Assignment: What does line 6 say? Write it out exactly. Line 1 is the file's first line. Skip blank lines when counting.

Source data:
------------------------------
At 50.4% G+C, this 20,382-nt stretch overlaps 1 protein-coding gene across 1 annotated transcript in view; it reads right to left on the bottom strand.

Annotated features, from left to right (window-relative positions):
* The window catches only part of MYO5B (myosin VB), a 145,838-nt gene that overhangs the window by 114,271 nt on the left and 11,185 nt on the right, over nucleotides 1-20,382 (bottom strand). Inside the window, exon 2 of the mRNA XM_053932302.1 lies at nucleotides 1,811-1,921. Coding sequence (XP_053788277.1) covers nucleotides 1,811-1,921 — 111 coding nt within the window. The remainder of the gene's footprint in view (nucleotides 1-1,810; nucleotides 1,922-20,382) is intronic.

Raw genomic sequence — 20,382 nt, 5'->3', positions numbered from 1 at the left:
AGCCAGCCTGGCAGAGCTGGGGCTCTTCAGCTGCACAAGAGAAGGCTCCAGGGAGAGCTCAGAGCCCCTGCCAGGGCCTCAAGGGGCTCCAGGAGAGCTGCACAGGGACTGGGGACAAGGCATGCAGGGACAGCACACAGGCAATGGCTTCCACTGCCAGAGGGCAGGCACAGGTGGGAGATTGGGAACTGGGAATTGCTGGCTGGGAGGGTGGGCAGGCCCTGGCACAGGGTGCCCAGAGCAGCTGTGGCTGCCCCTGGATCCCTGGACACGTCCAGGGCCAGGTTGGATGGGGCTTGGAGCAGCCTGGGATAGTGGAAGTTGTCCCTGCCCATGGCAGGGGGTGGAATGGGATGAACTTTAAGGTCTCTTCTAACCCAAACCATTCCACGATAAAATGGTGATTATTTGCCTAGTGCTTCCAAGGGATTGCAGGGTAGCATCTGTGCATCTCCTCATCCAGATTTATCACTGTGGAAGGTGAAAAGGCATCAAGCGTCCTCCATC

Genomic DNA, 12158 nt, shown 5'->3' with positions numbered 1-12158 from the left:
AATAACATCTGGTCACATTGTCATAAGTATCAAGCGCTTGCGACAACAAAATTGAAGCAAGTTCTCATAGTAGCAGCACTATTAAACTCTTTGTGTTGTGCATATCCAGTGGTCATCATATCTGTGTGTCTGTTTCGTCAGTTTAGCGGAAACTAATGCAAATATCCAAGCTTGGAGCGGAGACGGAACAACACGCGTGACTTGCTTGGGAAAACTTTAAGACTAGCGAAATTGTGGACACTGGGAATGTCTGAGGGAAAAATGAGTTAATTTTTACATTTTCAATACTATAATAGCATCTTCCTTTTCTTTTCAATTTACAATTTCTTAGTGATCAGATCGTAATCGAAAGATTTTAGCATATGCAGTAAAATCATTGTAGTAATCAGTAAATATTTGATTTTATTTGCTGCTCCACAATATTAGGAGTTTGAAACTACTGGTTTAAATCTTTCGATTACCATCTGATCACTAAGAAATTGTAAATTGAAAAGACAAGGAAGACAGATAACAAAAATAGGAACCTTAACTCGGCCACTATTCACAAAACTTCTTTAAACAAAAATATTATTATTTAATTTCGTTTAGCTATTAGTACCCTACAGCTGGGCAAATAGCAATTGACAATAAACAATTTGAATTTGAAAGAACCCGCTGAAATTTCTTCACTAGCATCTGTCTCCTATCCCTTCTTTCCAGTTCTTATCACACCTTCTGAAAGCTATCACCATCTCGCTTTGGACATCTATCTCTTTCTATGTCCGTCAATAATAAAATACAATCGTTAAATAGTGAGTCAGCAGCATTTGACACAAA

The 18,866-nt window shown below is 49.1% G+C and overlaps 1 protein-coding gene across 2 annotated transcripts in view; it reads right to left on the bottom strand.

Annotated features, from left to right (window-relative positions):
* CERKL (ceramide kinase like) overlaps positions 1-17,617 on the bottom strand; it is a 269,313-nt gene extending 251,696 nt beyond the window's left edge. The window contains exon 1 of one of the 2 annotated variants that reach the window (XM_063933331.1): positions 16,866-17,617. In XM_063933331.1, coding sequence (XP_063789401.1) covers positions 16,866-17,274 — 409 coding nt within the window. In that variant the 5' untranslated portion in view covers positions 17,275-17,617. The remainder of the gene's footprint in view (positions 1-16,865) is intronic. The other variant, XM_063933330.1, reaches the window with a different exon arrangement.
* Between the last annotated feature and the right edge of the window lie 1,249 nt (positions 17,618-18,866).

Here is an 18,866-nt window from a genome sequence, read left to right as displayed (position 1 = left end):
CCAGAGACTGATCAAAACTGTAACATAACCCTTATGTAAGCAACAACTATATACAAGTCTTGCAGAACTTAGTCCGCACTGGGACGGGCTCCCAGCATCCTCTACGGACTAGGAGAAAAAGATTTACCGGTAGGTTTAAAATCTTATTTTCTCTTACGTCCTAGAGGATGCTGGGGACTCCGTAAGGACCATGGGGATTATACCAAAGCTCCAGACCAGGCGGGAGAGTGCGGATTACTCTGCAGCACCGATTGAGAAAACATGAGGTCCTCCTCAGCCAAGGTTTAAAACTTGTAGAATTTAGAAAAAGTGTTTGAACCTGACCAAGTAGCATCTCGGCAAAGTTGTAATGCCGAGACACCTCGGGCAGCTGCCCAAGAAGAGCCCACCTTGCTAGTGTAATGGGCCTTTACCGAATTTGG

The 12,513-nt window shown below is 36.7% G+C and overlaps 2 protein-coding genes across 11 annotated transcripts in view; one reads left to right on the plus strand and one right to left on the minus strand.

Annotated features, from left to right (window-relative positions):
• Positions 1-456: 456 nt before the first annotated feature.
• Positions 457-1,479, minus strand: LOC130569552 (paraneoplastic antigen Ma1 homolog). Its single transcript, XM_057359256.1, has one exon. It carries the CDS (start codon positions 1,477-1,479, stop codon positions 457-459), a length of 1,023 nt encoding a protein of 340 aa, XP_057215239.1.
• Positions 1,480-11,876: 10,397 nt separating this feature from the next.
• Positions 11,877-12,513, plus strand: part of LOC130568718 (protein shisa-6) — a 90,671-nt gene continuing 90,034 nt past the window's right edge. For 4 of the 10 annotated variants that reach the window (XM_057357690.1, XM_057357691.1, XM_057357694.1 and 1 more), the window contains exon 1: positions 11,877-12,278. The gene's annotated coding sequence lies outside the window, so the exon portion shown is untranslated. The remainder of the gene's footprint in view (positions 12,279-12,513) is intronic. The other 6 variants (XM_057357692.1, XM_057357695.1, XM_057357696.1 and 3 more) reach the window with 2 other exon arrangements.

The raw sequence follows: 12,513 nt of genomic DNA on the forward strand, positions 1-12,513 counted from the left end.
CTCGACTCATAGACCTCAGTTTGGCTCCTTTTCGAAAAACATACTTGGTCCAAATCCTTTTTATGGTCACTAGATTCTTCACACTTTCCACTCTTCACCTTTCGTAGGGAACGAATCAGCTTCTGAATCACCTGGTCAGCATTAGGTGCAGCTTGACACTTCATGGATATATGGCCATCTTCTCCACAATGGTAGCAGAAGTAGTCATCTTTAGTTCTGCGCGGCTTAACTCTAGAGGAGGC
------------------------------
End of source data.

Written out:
Genomic DNA, 12158 nt, shown 5'->3' with positions numbered 1-12158 from the left: